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scanner_malyarenko_chenevertThe March Editor’s Pick features Dr. Dariya Malyarenko and Dr. Tom Chenevert, from the University of Michigan. With a background in solid-state NMR and signal processing for biomarker discovery from cancer proteomics data, Dariya started in MRI as an NIH T32 trainee four years ago. Tom began his work in MRI 25 years ago at the University of Michigan. In their paper they perform a multicenter study to thoroughly characterize the sources of technical bias in quantitative diffusion weighted imaging (DWI), and identify gradient non-linearity as a major contributor.

MRMH: Let’s start with the basics. Can you give us a brief overview of DWI? What is an ADC value?

Dariya: Diffusion weighted imaging (DWI) is a commonly used technique that applies additional gradient pulses to encode the mobile spins of water. It is known that the presence of dense cell structures affects the mobility, so we can indirectly monitor the cellularity of the tissue. The apparent diffusion coefficient (ADC) is an isotropic characteristic of the tissue measured by DWI that is very useful for oncology clinical trials.

Tom: ADC is recognized as a very promising biomarker, sort of a self-normalizing measurement that does not depend strongly on the field strength or on the system specifications. The oncology imaging world is looking at ADC measurements as one of the most promising approaches to measure the tissue cellularity. The mathematics to get to a number is quite straightforward; it is inherently a ratio and it is quite objective.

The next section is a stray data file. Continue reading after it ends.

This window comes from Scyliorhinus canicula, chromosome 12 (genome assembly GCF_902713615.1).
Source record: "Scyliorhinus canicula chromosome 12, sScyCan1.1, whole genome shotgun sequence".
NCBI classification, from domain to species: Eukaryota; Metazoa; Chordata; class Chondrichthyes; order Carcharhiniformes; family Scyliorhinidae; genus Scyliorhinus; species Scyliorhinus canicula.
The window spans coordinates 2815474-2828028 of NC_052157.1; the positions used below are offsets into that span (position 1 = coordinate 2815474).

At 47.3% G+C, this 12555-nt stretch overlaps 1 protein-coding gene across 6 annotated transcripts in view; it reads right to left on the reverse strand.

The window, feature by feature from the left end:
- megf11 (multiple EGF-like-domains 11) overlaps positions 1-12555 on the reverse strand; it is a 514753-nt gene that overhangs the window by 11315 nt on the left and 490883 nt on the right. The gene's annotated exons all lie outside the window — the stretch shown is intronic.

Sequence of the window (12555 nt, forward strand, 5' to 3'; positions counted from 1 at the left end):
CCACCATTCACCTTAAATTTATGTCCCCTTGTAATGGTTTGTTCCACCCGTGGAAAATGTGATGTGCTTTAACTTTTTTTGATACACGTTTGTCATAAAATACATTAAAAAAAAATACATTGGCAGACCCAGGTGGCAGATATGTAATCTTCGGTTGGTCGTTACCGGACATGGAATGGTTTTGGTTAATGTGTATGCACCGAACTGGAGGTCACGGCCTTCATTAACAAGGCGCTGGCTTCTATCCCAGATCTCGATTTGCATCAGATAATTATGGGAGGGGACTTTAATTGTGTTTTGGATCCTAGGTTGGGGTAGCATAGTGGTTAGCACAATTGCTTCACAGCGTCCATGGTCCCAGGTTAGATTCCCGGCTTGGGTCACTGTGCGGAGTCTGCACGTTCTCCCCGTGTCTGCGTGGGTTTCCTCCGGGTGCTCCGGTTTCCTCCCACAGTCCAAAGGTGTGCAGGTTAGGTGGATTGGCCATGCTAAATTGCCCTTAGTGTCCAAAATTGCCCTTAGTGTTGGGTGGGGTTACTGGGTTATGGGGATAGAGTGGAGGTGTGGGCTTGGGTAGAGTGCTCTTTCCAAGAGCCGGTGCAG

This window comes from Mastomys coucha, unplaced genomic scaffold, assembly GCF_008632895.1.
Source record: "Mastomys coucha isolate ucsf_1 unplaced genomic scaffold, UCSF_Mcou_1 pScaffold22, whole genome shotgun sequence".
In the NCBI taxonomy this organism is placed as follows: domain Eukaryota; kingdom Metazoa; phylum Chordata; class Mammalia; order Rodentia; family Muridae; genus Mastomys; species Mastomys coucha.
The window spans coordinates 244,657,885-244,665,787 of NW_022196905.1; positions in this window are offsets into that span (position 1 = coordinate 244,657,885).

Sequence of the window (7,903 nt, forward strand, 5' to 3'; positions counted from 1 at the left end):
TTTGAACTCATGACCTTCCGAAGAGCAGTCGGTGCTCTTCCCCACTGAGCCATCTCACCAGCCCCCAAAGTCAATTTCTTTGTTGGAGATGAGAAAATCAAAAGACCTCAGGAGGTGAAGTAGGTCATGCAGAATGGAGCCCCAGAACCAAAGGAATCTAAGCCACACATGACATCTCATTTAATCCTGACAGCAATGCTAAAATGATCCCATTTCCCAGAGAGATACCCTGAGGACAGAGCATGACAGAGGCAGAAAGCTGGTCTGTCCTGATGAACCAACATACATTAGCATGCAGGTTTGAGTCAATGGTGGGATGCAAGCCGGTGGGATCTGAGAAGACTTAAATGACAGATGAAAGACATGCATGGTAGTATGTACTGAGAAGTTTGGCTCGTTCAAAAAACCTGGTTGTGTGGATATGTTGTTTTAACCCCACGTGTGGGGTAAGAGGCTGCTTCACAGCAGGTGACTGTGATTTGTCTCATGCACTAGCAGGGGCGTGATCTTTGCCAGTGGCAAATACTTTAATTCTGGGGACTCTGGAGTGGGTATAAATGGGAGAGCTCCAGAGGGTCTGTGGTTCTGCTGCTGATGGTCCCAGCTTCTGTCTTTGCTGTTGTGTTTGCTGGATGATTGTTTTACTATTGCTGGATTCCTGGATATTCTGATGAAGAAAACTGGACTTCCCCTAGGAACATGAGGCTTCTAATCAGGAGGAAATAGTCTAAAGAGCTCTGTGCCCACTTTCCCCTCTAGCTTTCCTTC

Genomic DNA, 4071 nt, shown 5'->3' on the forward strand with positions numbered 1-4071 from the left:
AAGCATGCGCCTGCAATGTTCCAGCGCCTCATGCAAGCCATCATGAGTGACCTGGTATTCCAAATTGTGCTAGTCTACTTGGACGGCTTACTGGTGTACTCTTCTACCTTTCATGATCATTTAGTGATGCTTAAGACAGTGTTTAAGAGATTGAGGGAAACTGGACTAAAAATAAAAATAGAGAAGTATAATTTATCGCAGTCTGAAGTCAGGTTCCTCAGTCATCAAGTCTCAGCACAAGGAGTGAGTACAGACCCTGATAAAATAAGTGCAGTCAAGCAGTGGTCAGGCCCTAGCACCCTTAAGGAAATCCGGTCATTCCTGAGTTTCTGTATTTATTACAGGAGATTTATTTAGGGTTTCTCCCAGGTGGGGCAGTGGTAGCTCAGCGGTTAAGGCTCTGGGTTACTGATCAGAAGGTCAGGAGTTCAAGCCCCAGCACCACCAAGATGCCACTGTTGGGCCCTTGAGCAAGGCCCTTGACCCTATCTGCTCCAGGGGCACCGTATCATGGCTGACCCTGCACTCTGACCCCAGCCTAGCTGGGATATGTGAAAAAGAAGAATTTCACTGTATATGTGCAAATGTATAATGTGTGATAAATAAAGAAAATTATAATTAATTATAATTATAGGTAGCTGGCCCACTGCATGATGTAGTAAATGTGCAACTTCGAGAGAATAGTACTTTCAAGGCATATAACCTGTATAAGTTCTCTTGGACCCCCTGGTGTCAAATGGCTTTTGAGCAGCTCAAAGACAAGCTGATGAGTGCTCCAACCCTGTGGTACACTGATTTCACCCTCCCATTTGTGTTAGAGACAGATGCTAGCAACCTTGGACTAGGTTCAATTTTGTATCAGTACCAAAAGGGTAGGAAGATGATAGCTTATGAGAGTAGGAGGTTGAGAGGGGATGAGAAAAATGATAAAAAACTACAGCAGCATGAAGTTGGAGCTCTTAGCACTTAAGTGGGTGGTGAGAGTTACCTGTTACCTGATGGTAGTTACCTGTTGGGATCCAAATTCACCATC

MRMH: What was the main motivation for this work?

Tom: In diffusion measurements there are a lot of different sources of variability, which limit the power of our clinical trials. There is biological variability, such as tumor heterogeneity in oncology, and then there is the variability in the acquisition technique and the way we process data. All of these things contribute to the overall uncertainty of our measurements. What we are trying to do is to reduce the technical variability in our clinical trials and thereby yield a stronger scientific impact.

MRMH: Can you explain the approach you took to understand the bias in ADC measurements?

Tom: It is sort of a long story. We came up with this ice-water phantom through a contract supported by the NCI (National Cancer Institute) to devise a phantom for multicenter trials. Ice water has an exact diffusion coefficient, so we had really good precision, but we detected these spatially dependent results. We were not sure what the relative strength of the various contributors was, like shim, eddy currents, and sequence parameters. So the process that we describe was really to tease out these various influences across different vendors and systems. We saw good agreement at the isocenter of the magnet, but moving off-center we saw disagreement, which prompted us to look at the various contributors. Our collaborations within the NCI Quantitative Imaging Network (QIN) provided fairly broad system landscape to assess these contributors on clinically utilized MRI scanners.